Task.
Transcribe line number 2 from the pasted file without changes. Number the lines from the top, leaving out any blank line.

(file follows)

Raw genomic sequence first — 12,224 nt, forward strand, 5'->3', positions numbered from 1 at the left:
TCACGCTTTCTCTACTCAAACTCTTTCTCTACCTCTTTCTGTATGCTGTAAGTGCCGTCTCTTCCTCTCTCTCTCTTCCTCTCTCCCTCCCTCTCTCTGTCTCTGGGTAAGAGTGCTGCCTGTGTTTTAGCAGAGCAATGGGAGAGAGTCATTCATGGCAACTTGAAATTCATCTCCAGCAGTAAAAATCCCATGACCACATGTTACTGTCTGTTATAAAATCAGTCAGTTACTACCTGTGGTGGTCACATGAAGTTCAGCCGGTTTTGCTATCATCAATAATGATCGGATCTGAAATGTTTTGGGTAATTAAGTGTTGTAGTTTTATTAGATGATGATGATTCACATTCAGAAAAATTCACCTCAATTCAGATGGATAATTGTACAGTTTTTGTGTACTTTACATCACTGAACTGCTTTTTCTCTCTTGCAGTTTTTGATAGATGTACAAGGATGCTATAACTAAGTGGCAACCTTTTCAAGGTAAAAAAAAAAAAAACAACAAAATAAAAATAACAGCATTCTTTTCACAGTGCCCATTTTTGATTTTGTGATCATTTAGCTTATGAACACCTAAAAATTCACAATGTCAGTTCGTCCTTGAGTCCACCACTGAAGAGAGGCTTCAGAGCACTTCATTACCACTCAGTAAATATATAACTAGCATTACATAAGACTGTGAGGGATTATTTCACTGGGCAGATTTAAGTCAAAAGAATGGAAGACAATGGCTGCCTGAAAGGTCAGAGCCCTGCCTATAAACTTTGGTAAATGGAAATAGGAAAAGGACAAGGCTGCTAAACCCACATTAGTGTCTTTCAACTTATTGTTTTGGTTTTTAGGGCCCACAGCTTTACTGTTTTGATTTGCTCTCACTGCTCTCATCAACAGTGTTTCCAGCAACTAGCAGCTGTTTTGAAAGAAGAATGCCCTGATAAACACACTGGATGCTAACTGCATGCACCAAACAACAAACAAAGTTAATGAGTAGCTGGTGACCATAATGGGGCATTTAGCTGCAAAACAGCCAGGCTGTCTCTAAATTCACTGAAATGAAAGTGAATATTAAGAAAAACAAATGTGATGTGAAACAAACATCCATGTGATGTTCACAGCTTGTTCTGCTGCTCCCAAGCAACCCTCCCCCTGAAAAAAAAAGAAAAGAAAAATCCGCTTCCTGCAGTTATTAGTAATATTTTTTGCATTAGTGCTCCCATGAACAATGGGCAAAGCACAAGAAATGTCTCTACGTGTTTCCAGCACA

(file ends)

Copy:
TCACGCTTTCTCTACTCAAACTCTTTCTCTACCTCTTTCTGTATGCTGTAAGTGCCGTCTCTTCCTCTCTCTCTCTTCCTCTCTCCCTCCCTCTCTCTGTCTCTGGGTAAGAGTGCTGCCTGTGTTTTAGCAGAGCAATGGGAGAGAGTCATTCATGGCAACTTGAAATTCATCTCCAGCAGTAAAAATCCCATGACCACATGTTACTGTCTGTTATAAAATCAGTCAGTTACTACCTGTGGTGGTCACATGAAGTTCAGCCGGTTTTGCTATCATCAATAATGATCGGATCTGAAATGTTTTGGGTAATTAAGTGTTGTAGTTTTATTAGATGATGATGATTCACATTCAGAAAAATTCACCTCAATTCAGATGGATAATTGTACAGTTTTTGTGTACTTTACATCACTGAACTGCTTTTTCTCTCTTGCAGTTTTTGATAGATGTACAAGGATGCTATAACTAAGTGGCAACCTTTTCAAGGTAAAAAAAAAAAAAACAACAAAATAAAAATAACAGCATTCTTTTCACAGTGCCCATTTTTGATTTTGTGATCATTTAGCTTATGAACACCTAAAAATTCACAATGTCAGTTCGTCCTTGAGTCCACCACTGAAGAGAGGCTTCAGAGCACTTCATTACCACTCAGTAAATATATAACTAGCATTACATAAGACTGTGAGGGATTATTTCACTGGGCAGATTTAAGTCAAAAGAATGGAAGACAATGGCTGCCTGAAAGGTCAGAGCCCTGCCTATAAACTTTGGTAAATGGAAATAGGAAAAGGACAAGGCTGCTAAACCCACATTAGTGTCTTTCAACTTATTGTTTTGGTTTTTAGGGCCCACAGCTTTACTGTTTTGATTTGCTCTCACTGCTCTCATCAACAGTGTTTCCAGCAACTAGCAGCTGTTTTGAAAGAAGAATGCCCTGATAAACACACTGGATGCTAACTGCATGCACCAAACAACAAACAAAGTTAATGAGTAGCTGGTGACCATAATGGGGCATTTAGCTGCAAAACAGCCAGGCTGTCTCTAAATTCACTGAAATGAAAGTGAATATTAAGAAAAACAAATGTGATGTGAAACAAACATCCATGTGATGTTCACAGCTTGTTCTGCTGCTCCCAAGCAACCCTCCCCCTGAAAAAAAAAGAAAAGAAAAATCCGCTTCCTGCAGTTATTAGTAATATTTTTTGCATTAGTGCTCCCATGAACAATGGGCAAAGCACAAGAAATGTCTCTACGTGTTTCCAGCACA